With the launch of OTC hearing aids, one of the biggest questions asked is “How do I know what type of hearing loss I have?” The Johns Hopkins Cochlear Center for Hearing and Public Health thinks they have an answer in their Know Your Hearing Number public health campaign. The creators hope their campaign will inspire people to care about their hearing health by following their Hearing Number over time.
What is a Hearing Number?
Your Hearing Number tells you how loud sounds must be in order for you to hear them. And it’s not just for people with hearing loss. In fact, the campaign hopes that everyone will know their Hearing Number throughout their lifetime as a way to monitor this important aspect of overall health.
Hearing Numbers typically range from 0 to 100 decibels (dB). The higher the number, the louder sounds need to be in order for you to hear them. For children with typical hearing, Hearing Numbers can be less than 10 which is better than what is typically considered “normal” hearing on an audiogram. As we age, our Hearing Number is likely to increase. And we each have two: one for each ear.
How to Calculate Your Hearing Number
The Hearing Number is also known as the pure tone average or PTA, which is the simple average of the volume (in decibels) at which you hear four of the frequencies (in Hertz (Hz)) that are most impactful for speech understanding: 500 Hz, 1000 Hz, 2000 Hz, and 4000 Hz.
An example calculation from the Hearing Number website is below.
This simple average is just that: simple. It will not tell you everything you need to know about your hearing, especially if your audiogram does not match the classic pattern shown in the example above, but it can be useful in estimating the general degree of hearing loss that you have.
- Mild: 20-34
- Moderate: 35-49
- Moderately severe: 50-64
- Severe: 65-79
I Know my Hearing Number: Now What?
A Hearing Number is not a solution to hearing loss or a silver bullet for diagnosis or treatment, but it can serve as a guide to help direct you to the next step of your hearing loss journey. For all Hearing Numbers, communication strategies like the ones we discuss in Hear & Beyond: Live Skillfully with Hearing Loss are important. So are everyday technologies like captioning and Bluetooth.
Where a Hearing Number can help most is determining your next step with hearing-specific technology. If your Hearing Number is mild or moderate, an OTC device may be appropriate for you. If not, a prescription device may be needed, or even a cochlear implant. Please note the significant overlap of prescription hearing aids with both cochlear implants and OTC devices. We all experience hearing loss differently, so the device that works for one person may not work for someone else—even if they have the same Hearing Number. If you feel uncertain about your next steps, a hearing care professional can help you determine which is best for your particular situation.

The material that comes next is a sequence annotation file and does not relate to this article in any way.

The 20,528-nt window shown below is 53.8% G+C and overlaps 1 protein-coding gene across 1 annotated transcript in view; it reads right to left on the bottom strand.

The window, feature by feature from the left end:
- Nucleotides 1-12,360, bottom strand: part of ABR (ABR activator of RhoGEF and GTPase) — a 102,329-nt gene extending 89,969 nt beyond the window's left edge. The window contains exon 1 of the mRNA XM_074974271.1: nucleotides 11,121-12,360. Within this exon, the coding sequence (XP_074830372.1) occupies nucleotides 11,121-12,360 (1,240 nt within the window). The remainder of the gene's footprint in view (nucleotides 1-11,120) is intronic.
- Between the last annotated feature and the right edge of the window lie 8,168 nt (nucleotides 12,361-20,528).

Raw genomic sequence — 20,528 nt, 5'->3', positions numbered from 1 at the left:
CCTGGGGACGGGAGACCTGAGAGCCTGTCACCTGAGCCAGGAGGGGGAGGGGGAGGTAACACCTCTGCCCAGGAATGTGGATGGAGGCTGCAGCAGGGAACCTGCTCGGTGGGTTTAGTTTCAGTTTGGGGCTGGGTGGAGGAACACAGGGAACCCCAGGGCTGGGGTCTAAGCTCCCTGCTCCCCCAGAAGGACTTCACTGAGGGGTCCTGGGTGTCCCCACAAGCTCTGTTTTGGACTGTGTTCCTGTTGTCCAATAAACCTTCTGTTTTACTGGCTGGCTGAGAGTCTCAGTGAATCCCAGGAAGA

Hearing Number Perhaps Most Useful for the Uninitiated
Many of us reading this blog already know that we have hearing loss and what degree it is. The Hearing Number concept may be less important and helpful for us. But where it may have a meaningful impact is with the uninitiated—those not yet on their hearing loss journey or just at the start of it.
While simple and imperfect, if the Hearing Number can encourage the general public to take increased note of their hearing in the same way they do of their vision or cholesterol level, it will have been a useful tool, not only for raising awareness, but for improving hearing health across the spectrum.
Readers, do you know your Hearing Number?
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14 thoughts on “Do You Know Your Hearing Number?”
Many thanks for this Shari
Thanks for reading!
Thank you for this. So helpful, as always. I have shared in on my FB feed.
Thank you for sharing!
Good article, but the number ranges don’t add up
Moderately severe: 60-64
Thanks for your question. The hearing number is an average of the four numbers, not the sum.
Believe chart is wrong about Moderately Severe: Shouldn’t it be 50 – 64, NOT 60 – 64?
Oops — yes! Thank you for catching that typo. I will fix it now.
Moderat might be incorrect as well: should it be 35 – 49/
Fixed. Thank you!
Like me, I think Monica was referring to the Hearing Ranges, which don’t make sense (I believe this is what she meant when said “don’t add up.” HERE are the ranges from JH website: don’t know why Moderate isn’t shown as 35 – 49
Mild is a Hearing Number of 20 to 34
Moderate is a Hearing Number of 34 to 49
Moderately severe is a Hearing Number of 50 to 64
Severe is a Hearing Number of 65 to 79
Thank you. I think it is fixed now.